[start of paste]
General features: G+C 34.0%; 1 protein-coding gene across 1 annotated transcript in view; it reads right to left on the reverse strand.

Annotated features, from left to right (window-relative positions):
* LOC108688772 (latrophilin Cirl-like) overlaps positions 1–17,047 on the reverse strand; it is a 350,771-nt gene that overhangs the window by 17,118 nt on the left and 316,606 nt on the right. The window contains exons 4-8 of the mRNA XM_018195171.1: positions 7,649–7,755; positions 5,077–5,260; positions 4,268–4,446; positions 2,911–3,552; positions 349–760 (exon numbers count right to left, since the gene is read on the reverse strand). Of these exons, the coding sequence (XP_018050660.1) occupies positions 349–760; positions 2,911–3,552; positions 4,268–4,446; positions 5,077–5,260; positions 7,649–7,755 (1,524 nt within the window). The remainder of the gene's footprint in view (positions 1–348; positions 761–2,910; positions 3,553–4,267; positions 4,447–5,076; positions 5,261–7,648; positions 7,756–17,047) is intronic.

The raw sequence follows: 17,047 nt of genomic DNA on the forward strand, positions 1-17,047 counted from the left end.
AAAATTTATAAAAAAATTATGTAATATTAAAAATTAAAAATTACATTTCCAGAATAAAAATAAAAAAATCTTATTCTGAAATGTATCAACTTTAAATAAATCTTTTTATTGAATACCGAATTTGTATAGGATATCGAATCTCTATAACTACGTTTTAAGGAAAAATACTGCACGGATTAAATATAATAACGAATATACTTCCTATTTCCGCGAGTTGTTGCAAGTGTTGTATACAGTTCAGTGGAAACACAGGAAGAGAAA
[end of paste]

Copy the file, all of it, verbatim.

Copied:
General features: G+C 34.0%; 1 protein-coding gene across 1 annotated transcript in view; it reads right to left on the reverse strand.

Annotated features, from left to right (window-relative positions):
* LOC108688772 (latrophilin Cirl-like) overlaps positions 1–17,047 on the reverse strand; it is a 350,771-nt gene that overhangs the window by 17,118 nt on the left and 316,606 nt on the right. The window contains exons 4-8 of the mRNA XM_018195171.1: positions 7,649–7,755; positions 5,077–5,260; positions 4,268–4,446; positions 2,911–3,552; positions 349–760 (exon numbers count right to left, since the gene is read on the reverse strand). Of these exons, the coding sequence (XP_018050660.1) occupies positions 349–760; positions 2,911–3,552; positions 4,268–4,446; positions 5,077–5,260; positions 7,649–7,755 (1,524 nt within the window). The remainder of the gene's footprint in view (positions 1–348; positions 761–2,910; positions 3,553–4,267; positions 4,447–5,076; positions 5,261–7,648; positions 7,756–17,047) is intronic.

The raw sequence follows: 17,047 nt of genomic DNA on the forward strand, positions 1-17,047 counted from the left end.
AAAATTTATAAAAAAATTATGTAATATTAAAAATTAAAAATTACATTTCCAGAATAAAAATAAAAAAATCTTATTCTGAAATGTATCAACTTTAAATAAATCTTTTTATTGAATACCGAATTTGTATAGGATATCGAATCTCTATAACTACGTTTTAAGGAAAAATACTGCACGGATTAAATATAATAACGAATATACTTCCTATTTCCGCGAGTTGTTGCAAGTGTTGTATACAGTTCAGTGGAAACACAGGAAGAGAAA